For adventures of kaleidoscopic variety, there are lots of 4WD escorted tours you can take, that will have you fossicking for gems, picking wildflowers, swimming in natural waterholes, climbing mountains, tobogganing down sand dunes and feasting on bush tucker by the campfire. Depending on where you go, you could spot rare fauna, tour colonial ruins, fish for river trout, immerse yourself in a deep rainforest, kayak in a gorge, sleep under the stars or follow the trail of the earliest explorers.
A ‘tagalong tour’ is where you drive your own vehicle but follow experienced guides through sometimes challenging terrain. If anything untoward happens, then you will have assistance every step of the way.
Other operators offer self-drive 4WD hire so if you don’t own a vehicle, you can hire one right there. Or, you can search for ‘4WD passenger tours’ and simply join a 4WDing expedition where you are purely along for the ride and the wonderful freedom of being driven around some of Australia’s most spectacular scenery.
4WD safety tips
There’s an app for that
- First aid – Given that, by nature, 4WD trips will take you some distance away from readily accessible emergency and medical facilities, it’s important to have first aid skills. Consider doing a CPR course and also learn about treatment for cuts, burns, bites, breaks, sprains and dehydration. Purchase a first aid kit that is specifically designed for 4WD touring. The St John Ambulance organisation offers kits for many different types of scenario.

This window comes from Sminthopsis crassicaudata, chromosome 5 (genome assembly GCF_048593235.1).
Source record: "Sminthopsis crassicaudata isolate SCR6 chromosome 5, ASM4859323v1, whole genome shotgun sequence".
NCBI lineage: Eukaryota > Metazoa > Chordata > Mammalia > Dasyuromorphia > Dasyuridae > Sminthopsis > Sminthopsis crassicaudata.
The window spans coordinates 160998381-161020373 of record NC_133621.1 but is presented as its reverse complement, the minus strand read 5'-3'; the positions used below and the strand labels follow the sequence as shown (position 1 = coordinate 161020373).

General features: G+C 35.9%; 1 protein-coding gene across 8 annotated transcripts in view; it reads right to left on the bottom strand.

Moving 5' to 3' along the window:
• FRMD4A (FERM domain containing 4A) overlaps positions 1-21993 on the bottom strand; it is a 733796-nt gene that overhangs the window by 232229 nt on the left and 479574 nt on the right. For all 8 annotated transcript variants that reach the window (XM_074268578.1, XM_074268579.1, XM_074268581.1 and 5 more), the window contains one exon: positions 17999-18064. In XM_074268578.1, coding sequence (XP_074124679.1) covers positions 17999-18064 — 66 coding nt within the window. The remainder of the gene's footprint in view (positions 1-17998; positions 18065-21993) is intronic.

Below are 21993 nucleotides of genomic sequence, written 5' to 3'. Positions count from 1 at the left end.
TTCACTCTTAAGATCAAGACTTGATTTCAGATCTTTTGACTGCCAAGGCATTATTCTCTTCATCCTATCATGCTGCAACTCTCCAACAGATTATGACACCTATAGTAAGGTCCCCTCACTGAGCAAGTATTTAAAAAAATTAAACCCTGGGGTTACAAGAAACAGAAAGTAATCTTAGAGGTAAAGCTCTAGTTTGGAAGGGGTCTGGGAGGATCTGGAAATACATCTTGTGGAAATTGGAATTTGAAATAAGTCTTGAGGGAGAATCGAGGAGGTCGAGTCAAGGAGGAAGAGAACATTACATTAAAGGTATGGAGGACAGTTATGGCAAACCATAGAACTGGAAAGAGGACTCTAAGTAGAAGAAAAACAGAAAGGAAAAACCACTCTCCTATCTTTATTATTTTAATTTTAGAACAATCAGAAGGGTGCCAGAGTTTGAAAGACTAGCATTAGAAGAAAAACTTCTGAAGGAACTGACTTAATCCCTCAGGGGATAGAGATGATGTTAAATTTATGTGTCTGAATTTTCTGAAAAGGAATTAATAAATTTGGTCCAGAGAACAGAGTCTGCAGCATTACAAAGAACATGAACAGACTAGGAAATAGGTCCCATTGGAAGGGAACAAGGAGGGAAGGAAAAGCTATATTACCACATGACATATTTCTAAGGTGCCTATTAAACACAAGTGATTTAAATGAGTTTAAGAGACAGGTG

- Communication – Being able to communicate with people and services outside of your tour area is vital. Investigate the reception possibilities of where you are going and purchase or hire a satellite mobile phone.
- Navigation – It’s easy to get lost in the ever-changing Australian landscape. At the very least, you’ll need a low-tech compass. Highly recommended is a GPS device and some way of charging your batteries. Have a think about portable solar powered battery back-up.
- Food and water – You must think very carefully about quantities and types. Your food should be able to keep without spoiling and water should be plentiful.
- Shelter – Plan for all kinds of weather eventualities such as rain, storms, high winds and harsh temperatures. Be sure you take the right kind of protection so that you don’t suffer from exposure and so that your tent, cover or shade don’t fly away.
- Permission – It is illegal to go four wheel driving in some parts of Australia. For national parks, if permission is available, you may have to seek a vehicle access permit from the appropriate state governing body. There are also Aboriginal communities where access is not allowed without express permission from the land owners. Do not attempt to travel through prohibited locations without gaining permission first.
- Fire safety – Carry a fire extinguisher or fire blanket in the event of a vehicle fire.
There is a variety of apps that can help to make your 4x4 Australia trip more enjoyable, and safer. One is by Hema maps and allows you to plan, navigate and share your journey, with offline functionality as well.
The quintessential Australian journey has always been on foot, beginning with the ancient Aborigines. When the first explorers arrived, much of the footwork was done by imported camels. Today, 4WDing allows visitors to cover more territory in shorter time frames. Done with respect to safety, the environment and the people living in these outlying areas, it is a superb way to see the country from ground level.